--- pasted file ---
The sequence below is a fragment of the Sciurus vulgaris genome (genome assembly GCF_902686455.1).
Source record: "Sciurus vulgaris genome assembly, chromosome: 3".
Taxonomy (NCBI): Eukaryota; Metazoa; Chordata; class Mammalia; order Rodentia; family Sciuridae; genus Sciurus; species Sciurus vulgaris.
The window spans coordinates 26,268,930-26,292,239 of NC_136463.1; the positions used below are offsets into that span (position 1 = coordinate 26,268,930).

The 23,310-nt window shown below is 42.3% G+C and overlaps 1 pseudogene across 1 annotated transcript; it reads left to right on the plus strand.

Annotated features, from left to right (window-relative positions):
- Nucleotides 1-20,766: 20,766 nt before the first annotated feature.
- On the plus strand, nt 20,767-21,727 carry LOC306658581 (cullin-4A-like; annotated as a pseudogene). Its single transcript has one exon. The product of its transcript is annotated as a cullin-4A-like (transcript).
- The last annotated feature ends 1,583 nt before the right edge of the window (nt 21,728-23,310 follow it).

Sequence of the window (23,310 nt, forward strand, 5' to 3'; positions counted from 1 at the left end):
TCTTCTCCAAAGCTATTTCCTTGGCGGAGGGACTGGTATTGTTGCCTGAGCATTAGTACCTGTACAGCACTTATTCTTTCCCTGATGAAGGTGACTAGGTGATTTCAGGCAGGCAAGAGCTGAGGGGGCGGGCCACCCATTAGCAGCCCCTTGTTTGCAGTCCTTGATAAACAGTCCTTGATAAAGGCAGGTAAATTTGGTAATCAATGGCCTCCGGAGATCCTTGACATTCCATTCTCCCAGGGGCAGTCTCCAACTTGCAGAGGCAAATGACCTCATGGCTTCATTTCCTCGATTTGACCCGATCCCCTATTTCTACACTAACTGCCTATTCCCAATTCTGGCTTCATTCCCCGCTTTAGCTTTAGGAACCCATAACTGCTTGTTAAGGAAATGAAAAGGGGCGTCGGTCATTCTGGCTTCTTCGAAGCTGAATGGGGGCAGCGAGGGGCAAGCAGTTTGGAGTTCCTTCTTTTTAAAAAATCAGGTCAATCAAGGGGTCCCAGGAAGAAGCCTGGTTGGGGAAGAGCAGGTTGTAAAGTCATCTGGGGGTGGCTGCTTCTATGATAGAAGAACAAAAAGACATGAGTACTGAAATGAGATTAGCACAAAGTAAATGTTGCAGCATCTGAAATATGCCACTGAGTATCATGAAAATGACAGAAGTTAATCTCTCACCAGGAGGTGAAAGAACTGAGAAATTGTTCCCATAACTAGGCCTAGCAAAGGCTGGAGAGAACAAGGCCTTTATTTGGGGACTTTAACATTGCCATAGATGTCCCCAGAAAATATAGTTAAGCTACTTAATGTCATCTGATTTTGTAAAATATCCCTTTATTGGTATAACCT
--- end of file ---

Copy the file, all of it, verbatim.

The sequence below is a fragment of the Sciurus vulgaris genome (genome assembly GCF_902686455.1).
Source record: "Sciurus vulgaris genome assembly, chromosome: 3".
Taxonomy (NCBI): Eukaryota; Metazoa; Chordata; class Mammalia; order Rodentia; family Sciuridae; genus Sciurus; species Sciurus vulgaris.
The window spans coordinates 26,268,930-26,292,239 of NC_136463.1; the positions used below are offsets into that span (position 1 = coordinate 26,268,930).

The 23,310-nt window shown below is 42.3% G+C and overlaps 1 pseudogene across 1 annotated transcript; it reads left to right on the plus strand.

Annotated features, from left to right (window-relative positions):
- Nucleotides 1-20,766: 20,766 nt before the first annotated feature.
- On the plus strand, nt 20,767-21,727 carry LOC306658581 (cullin-4A-like; annotated as a pseudogene). Its single transcript has one exon. The product of its transcript is annotated as a cullin-4A-like (transcript).
- The last annotated feature ends 1,583 nt before the right edge of the window (nt 21,728-23,310 follow it).

Sequence of the window (23,310 nt, forward strand, 5' to 3'; positions counted from 1 at the left end):
TCTTCTCCAAAGCTATTTCCTTGGCGGAGGGACTGGTATTGTTGCCTGAGCATTAGTACCTGTACAGCACTTATTCTTTCCCTGATGAAGGTGACTAGGTGATTTCAGGCAGGCAAGAGCTGAGGGGGCGGGCCACCCATTAGCAGCCCCTTGTTTGCAGTCCTTGATAAACAGTCCTTGATAAAGGCAGGTAAATTTGGTAATCAATGGCCTCCGGAGATCCTTGACATTCCATTCTCCCAGGGGCAGTCTCCAACTTGCAGAGGCAAATGACCTCATGGCTTCATTTCCTCGATTTGACCCGATCCCCTATTTCTACACTAACTGCCTATTCCCAATTCTGGCTTCATTCCCCGCTTTAGCTTTAGGAACCCATAACTGCTTGTTAAGGAAATGAAAAGGGGCGTCGGTCATTCTGGCTTCTTCGAAGCTGAATGGGGGCAGCGAGGGGCAAGCAGTTTGGAGTTCCTTCTTTTTAAAAAATCAGGTCAATCAAGGGGTCCCAGGAAGAAGCCTGGTTGGGGAAGAGCAGGTTGTAAAGTCATCTGGGGGTGGCTGCTTCTATGATAGAAGAACAAAAAGACATGAGTACTGAAATGAGATTAGCACAAAGTAAATGTTGCAGCATCTGAAATATGCCACTGAGTATCATGAAAATGACAGAAGTTAATCTCTCACCAGGAGGTGAAAGAACTGAGAAATTGTTCCCATAACTAGGCCTAGCAAAGGCTGGAGAGAACAAGGCCTTTATTTGGGGACTTTAACATTGCCATAGATGTCCCCAGAAAATATAGTTAAGCTACTTAATGTCATCTGATTTTGTAAAATATCCCTTTATTGGTATAACCT